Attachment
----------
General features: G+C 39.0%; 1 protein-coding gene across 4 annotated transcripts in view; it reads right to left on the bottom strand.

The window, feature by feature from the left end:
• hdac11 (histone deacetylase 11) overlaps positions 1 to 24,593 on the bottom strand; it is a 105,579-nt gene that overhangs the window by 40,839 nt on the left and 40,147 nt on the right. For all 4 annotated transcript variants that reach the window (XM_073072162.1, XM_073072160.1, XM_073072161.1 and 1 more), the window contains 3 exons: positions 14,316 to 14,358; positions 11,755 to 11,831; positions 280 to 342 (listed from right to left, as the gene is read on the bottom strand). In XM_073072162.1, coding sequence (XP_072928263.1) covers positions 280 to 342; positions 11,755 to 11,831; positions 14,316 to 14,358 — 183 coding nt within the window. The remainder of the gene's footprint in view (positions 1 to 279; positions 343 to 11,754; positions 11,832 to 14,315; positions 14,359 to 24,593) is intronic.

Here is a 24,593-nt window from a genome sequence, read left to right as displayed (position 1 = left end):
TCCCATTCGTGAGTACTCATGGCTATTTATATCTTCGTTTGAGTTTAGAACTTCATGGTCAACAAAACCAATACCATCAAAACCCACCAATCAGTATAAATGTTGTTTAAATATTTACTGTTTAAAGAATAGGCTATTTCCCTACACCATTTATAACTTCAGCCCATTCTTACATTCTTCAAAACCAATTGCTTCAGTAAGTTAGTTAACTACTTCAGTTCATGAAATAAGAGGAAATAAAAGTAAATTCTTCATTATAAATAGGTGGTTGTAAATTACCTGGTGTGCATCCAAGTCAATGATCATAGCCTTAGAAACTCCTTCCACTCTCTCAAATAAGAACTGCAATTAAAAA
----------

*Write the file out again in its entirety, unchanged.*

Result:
General features: G+C 39.0%; 1 protein-coding gene across 4 annotated transcripts in view; it reads right to left on the bottom strand.

The window, feature by feature from the left end:
• hdac11 (histone deacetylase 11) overlaps positions 1 to 24,593 on the bottom strand; it is a 105,579-nt gene that overhangs the window by 40,839 nt on the left and 40,147 nt on the right. For all 4 annotated transcript variants that reach the window (XM_073072162.1, XM_073072160.1, XM_073072161.1 and 1 more), the window contains 3 exons: positions 14,316 to 14,358; positions 11,755 to 11,831; positions 280 to 342 (listed from right to left, as the gene is read on the bottom strand). In XM_073072162.1, coding sequence (XP_072928263.1) covers positions 280 to 342; positions 11,755 to 11,831; positions 14,316 to 14,358 — 183 coding nt within the window. The remainder of the gene's footprint in view (positions 1 to 279; positions 343 to 11,754; positions 11,832 to 14,315; positions 14,359 to 24,593) is intronic.

Here is a 24,593-nt window from a genome sequence, read left to right as displayed (position 1 = left end):
TCCCATTCGTGAGTACTCATGGCTATTTATATCTTCGTTTGAGTTTAGAACTTCATGGTCAACAAAACCAATACCATCAAAACCCACCAATCAGTATAAATGTTGTTTAAATATTTACTGTTTAAAGAATAGGCTATTTCCCTACACCATTTATAACTTCAGCCCATTCTTACATTCTTCAAAACCAATTGCTTCAGTAAGTTAGTTAACTACTTCAGTTCATGAAATAAGAGGAAATAAAAGTAAATTCTTCATTATAAATAGGTGGTTGTAAATTACCTGGTGTGCATCCAAGTCAATGATCATAGCCTTAGAAACTCCTTCCACTCTCTCAAATAAGAACTGCAATTAAAAA